Coastal flooding

Impact 5
risk indicator
Impact & Likelihood
Impact key
5 Catastrophic
4 Significant
3 Moderate
2 Limited
1 Minor
Likelihood key
5 >25%
4 5-25%
3 1-5%
2 0.2-1%
1 <0.2%


Coastal flooding is caused by high tides, low pressure weather systems, and surge conditions caused by strong winds blowing large waves towards the shore. As sea levels continue to rise as a result of climate change, the risk of coastal flooding will also increase.

Flooding events have serious consequences on coastal communities, including disruption to essential services, the economy and environment, with disproportionate effects on vulnerable groups. The government has well-established arrangements for minimising the risk from flooding including, the deployment of fixed and temporary defences, public warning and informing alert systems, and local and national response mechanisms.


The reasonable worst-case scenario is based on coastal flooding across the east coast of England, impacting a very large number of residential properties. Comprehensive warning and informing systems would be employed and a large number of people would require evacuation and shelter, with a significant proportion of these requiring assistance. The number of people affected could be even greater during the holiday season. There would be fatalities and casualties, including those whose death, illness, or injury are an indirect consequence of flooding. Large areas of road and railway could be flooded, with other major infrastructure such as schools, hospitals, care homes, emergency services and agricultural land also affected.

Key assumptions

A key assumption for this scenario is that the existing high levels of preparedness for local planning and response continue to operate. The Environment Agency (EA) and others continue investing in new coastal defences and maintaining existing coastal defences. There would be between 5-7 days of flood forecasts showing medium and then high risk of coastal flooding from the Flood Forecasting Centre (FFC). Severe Flood Warnings would be issued a minimum of 24 hours in advance by the EA.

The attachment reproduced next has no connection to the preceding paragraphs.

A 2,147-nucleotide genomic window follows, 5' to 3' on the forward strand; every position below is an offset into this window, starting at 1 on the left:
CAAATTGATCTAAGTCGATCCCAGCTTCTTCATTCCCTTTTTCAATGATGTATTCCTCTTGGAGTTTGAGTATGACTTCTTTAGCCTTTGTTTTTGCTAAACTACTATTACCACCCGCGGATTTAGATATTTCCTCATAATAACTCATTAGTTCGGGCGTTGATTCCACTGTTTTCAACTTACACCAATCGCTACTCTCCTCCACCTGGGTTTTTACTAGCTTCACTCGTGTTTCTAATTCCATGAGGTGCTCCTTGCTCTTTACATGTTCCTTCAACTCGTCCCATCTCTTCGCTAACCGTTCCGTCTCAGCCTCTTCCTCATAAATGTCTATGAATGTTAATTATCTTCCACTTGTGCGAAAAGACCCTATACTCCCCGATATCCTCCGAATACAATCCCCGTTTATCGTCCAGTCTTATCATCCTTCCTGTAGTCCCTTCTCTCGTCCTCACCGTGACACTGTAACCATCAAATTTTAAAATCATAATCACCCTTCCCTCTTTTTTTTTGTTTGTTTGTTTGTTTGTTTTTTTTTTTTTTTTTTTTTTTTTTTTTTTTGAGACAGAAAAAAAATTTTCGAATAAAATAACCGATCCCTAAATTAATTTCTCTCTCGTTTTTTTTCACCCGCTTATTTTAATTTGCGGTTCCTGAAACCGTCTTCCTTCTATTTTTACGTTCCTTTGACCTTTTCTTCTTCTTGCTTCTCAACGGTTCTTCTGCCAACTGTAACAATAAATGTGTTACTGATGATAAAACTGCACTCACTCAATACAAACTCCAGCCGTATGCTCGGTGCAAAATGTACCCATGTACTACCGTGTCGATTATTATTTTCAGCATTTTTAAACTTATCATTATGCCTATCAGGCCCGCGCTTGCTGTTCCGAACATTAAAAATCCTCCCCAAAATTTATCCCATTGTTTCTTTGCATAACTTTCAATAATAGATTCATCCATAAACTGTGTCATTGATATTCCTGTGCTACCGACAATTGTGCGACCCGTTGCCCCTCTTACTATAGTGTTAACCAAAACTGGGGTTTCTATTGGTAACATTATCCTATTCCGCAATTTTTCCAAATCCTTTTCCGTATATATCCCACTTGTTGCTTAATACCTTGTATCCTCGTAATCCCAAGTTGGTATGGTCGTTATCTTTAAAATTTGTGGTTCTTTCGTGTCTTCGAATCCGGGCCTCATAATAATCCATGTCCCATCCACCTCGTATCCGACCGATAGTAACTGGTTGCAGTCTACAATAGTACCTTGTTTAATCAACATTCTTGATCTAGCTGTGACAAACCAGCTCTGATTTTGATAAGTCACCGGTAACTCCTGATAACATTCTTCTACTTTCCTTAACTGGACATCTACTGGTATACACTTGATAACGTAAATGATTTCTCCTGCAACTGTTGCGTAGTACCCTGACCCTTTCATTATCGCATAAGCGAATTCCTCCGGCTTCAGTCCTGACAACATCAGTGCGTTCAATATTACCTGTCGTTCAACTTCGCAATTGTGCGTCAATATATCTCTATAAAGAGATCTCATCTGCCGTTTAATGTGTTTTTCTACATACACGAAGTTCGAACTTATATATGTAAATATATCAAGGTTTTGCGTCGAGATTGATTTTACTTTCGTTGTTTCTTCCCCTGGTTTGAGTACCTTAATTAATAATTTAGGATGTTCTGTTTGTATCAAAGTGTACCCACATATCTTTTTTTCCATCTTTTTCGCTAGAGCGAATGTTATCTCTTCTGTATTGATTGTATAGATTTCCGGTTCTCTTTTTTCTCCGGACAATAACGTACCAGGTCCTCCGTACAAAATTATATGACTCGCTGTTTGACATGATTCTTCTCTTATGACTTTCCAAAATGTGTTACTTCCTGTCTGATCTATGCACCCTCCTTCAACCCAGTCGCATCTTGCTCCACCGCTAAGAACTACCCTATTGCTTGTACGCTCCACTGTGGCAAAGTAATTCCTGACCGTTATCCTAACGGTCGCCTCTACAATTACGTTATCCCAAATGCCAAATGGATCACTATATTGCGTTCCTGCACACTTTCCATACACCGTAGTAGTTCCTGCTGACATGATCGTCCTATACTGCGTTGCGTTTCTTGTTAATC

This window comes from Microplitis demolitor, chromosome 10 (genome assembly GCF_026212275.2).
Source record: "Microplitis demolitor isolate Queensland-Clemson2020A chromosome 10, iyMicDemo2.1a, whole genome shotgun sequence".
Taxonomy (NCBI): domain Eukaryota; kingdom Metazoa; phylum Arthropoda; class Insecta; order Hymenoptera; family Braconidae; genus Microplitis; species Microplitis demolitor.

Coastal flooding is highly variable and dependent on where the flooding occurs. Certain areas are more vulnerable to flooding, and the impact there would be higher. Higher risk areas also have greater protections via barriers and advanced warning systems.

Response capability requirements

An advanced flood forecasting capability is available via the Met Office and the FFC. The FFC produces products that identify potential flood impacts from weather scenarios. These products help inform long-term emergency planning and in the lead up to a potential flooding event. The FFC target is to consistently provide at least a 3-day lead time for coastal events.

The EA leads operational preparedness and response to flood impacts and, during local-level operation response, would work as part of a multi-agency team, coordinated through the LRF to support flood preparedness, warning and informing the public, operating defences and systems and coordinating any evacuation including accommodation requirements. The local response will have access to operational resources including temporary flood barriers, mobile pumps and the necessary logistical support to transport and deploy these resources. Flood rescue teams (which consist of over 100 specialist flood rescue teams on standby to be deployed across the country), national mutual aid and military assistance can also support a local response. Any national coordination would be led by the EA and the Department of Environment, Food and Rural Affairs.


A major recovery operation is required involving economic, environmental, infrastructure and humanitarian impacts. The recovery process would likely last beyond 2 years, especially if significant repairs are required to infrastructure, homes and businesses. Mental and physical impacts on affected citizens may also be longer-term.